The National Intellectual Property Rights Policy is established in compliance with WTO’s (World Trade Organization) agreement on TRIPS (Trade Related aspects of IPRs) aims to sustain entrepreneurship and to enhance the capabilities of Make in India program.

1947Patent and Designs Act, 1911
1995Indian—WTO pact
1998India—Paris Convention (PCT)
1999Patent Amendment Act
2005Patent Amendment Act
2013India—Madrid Protocol
2016Indian IPR Policy

This activity aims at establishing a fact that IP is an asset and it promotes innovation and encourages entrepreneurship across the society. This organization also aims to ensure proper review, awareness, and enforcement of IP Laws [6].


5. Impact of IP and economic growth of country

Every year, WIPO IP Statistics Data Center publishes the statistics of IPs on varied grounds that project the innovation index of countries on varied basis. The key indicators for the assessment include:

  1. Total applications

  2. Applications by residents and non-residents

  3. Applications by regions

  4. Applications by income groups

  5. IP rights in force

  6. Patent—applications for the top 20 offices

  7. Patent—Applications by filing route: direct and PCT system

  8. Utility model—applications for the top 10 offices

  9. Trademark—application class counts for the top 20 offices

  10. Trademark—application class counts by filing route: direct and Madrid System

  11. Industrial design—application design counts for the top 20 offices

  12. Industrial design—application design counts by filing route: direct and Hague System


6. Research method

In this study, the analysis of patents’ productivity was carried out using data from WIPO. The Total Patents Filed (direct and PCT entries) and Total Patent Grant (direct and PCT entries) were taken and analyzed for the year 2012–2017.

Patent Office201220132014201520162017
North America578,100275,000606,400301,700614,300324,400626,400320,600640,300329,500642,000342,900
United States of America542,815253,155571,612277,835578,802300,678589,410298,407605,571303,049606,956318,829
Republic of Korea188,915113,467204,589127,330210,292129,786213,694101,873208,830108,875204,775120,662
European Patent Office148,56065,665147,98766,696152,66264,608160,02868,431159,35895,956166,585105,645
Russian Federation44,21132,88044,91431,63840,30833,95045,51734,70641,58733,53636,88334,254
Lower middle-income71,60016,60072,50017,00073,10019,10077,10018,70076,90023,30078,90024,500

Average no. of patents filing vs. granting (2012–2017)
(Patent Office-wise)
Patent OfficesFiledGranted%
North America617,917315,68351
United States of America582,528291,99250
Republic of Korea205,183116,99957
European Patent Office155,86377,83450
Russian Federation42,23733,49479
Lower middle-income75,01719,86726

Average no. of patents filing vs. granting (2012–2017) (year-wise)
Avg. patent201220132014201520162017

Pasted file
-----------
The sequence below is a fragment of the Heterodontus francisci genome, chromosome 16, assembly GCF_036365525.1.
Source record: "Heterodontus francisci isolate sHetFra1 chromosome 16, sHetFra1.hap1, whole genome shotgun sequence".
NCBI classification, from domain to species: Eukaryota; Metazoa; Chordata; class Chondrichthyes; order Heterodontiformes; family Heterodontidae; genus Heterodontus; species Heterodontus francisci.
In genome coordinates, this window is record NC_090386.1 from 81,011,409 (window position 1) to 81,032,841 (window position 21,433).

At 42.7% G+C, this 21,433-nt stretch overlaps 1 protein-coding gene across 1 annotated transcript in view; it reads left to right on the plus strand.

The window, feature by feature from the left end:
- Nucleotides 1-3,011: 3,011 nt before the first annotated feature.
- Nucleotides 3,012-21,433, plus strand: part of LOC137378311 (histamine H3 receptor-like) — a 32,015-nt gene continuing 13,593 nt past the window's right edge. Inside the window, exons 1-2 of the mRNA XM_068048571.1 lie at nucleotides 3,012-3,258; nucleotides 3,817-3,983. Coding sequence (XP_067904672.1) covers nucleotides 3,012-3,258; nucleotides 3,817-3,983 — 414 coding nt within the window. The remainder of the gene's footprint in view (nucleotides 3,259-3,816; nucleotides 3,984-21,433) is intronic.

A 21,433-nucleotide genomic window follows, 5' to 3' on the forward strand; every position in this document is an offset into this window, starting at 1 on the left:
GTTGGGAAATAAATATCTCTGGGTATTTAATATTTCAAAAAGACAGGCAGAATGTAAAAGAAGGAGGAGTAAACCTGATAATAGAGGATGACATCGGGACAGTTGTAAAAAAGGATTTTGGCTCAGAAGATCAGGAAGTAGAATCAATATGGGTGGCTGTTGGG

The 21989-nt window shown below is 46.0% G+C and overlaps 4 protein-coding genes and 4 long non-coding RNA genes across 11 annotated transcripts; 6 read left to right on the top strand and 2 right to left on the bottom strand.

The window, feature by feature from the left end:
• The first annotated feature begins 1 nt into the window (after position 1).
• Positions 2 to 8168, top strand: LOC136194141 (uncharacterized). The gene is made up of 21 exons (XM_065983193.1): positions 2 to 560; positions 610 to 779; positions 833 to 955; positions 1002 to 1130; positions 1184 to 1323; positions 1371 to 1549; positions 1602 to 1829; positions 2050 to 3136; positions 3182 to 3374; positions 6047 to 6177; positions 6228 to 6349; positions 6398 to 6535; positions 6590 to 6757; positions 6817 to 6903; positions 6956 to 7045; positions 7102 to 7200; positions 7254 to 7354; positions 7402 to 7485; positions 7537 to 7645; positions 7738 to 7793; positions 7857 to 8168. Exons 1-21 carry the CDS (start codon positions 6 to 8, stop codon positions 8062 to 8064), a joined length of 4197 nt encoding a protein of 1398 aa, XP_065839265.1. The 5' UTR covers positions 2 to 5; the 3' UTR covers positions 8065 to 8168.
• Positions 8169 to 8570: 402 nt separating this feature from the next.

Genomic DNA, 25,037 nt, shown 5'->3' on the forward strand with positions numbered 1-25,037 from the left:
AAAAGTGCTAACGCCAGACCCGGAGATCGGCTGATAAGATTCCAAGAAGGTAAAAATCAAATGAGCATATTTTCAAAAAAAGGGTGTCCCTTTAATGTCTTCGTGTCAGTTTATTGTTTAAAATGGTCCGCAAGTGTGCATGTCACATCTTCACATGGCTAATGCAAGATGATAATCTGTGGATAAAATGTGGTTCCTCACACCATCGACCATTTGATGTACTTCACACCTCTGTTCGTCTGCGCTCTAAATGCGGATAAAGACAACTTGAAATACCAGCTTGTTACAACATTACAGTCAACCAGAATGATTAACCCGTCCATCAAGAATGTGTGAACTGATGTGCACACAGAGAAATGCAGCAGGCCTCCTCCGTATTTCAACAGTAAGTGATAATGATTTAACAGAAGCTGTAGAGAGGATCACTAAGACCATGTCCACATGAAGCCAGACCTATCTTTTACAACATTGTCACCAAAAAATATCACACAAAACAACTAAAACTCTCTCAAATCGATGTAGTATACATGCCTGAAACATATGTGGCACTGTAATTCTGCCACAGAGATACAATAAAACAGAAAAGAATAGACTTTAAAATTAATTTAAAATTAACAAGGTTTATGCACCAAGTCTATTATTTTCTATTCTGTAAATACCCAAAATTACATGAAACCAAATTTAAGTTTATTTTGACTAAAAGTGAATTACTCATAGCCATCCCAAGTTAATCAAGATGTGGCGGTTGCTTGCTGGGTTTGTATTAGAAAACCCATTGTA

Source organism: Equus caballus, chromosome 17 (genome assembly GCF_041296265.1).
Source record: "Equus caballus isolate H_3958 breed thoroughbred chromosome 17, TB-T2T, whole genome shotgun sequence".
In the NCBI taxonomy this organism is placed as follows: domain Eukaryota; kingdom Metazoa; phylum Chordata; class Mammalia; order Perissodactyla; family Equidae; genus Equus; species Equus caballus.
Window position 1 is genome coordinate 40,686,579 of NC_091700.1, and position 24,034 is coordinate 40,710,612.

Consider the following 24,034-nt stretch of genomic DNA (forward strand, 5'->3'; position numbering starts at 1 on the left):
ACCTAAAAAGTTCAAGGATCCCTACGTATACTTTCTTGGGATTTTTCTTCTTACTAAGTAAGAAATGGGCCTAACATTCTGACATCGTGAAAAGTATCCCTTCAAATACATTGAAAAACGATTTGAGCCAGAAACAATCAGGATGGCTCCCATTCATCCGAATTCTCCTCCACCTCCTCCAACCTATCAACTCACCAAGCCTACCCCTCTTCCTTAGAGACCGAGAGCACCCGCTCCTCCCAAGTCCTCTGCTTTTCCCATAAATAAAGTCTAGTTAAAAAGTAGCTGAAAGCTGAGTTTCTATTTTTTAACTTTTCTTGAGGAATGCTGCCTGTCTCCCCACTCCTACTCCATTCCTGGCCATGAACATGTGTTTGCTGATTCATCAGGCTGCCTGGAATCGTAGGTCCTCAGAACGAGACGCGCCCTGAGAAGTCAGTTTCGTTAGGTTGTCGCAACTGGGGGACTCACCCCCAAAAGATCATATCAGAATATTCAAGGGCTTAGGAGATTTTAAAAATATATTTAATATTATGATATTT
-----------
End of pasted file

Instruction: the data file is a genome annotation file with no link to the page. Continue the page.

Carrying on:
The above Figures 2 and 3 clearly depict the state of countries with reference to filing and granting of patents. Considering the state of filing, China was the leading country among all, whereas North America, United States of America, and Europe were lagging behind. On the other hand, the patent granted state projects a similar picture, where China was again leading in patent granted. This figure shows that approximately 46% of the patent filed were granted. On analyzing the average no. of patents filing vs. granting (2012–2017), it was found that Russia was leading with 79% patent granted, whereas India was far behind with only 15% granted patents. It clearly shows the state of innovations and its commercialization (Figure 4).

Figure 2.

Patenting process.

Figure 3.

No. of patents filed (2012–2017).

Figure 4.

No. of patents granted (2012–2017).


7. Conclusions

IPR is an important issue which raises a picture of innovation index and potential for commercialization of novel items. WIPO is an establishment that provides an edge to this regulatory system of innovation and legality. WIPO generates information regarding different kinds of IPR and their data with reference to fining and granting. This brief study provides an insight to the current state of patents (filed and granted) and their implication on globalization. In public, especially the innovators, the knowledge of IPR should be provided which would act as an act of mentoring them. It would provide the scope for protection of IPR and thus will create an avenue for protection of IPR and commercialization. This way, such activities would lead the country’s economy with a fast pace.



The author would like to acknowledge entire fraternity of the Amity University Uttar Pradesh, Lucknow Campus, who provided an opportunity to teach and learn.


Conflict of interest

There is no conflict of interest.


  1. 1. Appendix L Consolidated Patent Laws—April 2019 Update
  2. 2. Chapter 1 and 2: The Indian Patent Act; 1970
  3. 3. Article 2: Berne Convention for the Protection of Literary and Artistic Works, Paris Act of July 24, 1971, as Amended on September 28, 1979
  4. 4. Available from:
  5. 5. India as an Innovation Economy. The Role of IP and ICT, June 2018; 2018
  6. 6. Innovation and Patents, Report IBEF; 2017

Written By

Abhishek Kumar

Submitted: 04 April 2019 Reviewed: 20 April 2020 Published: 23 June 2020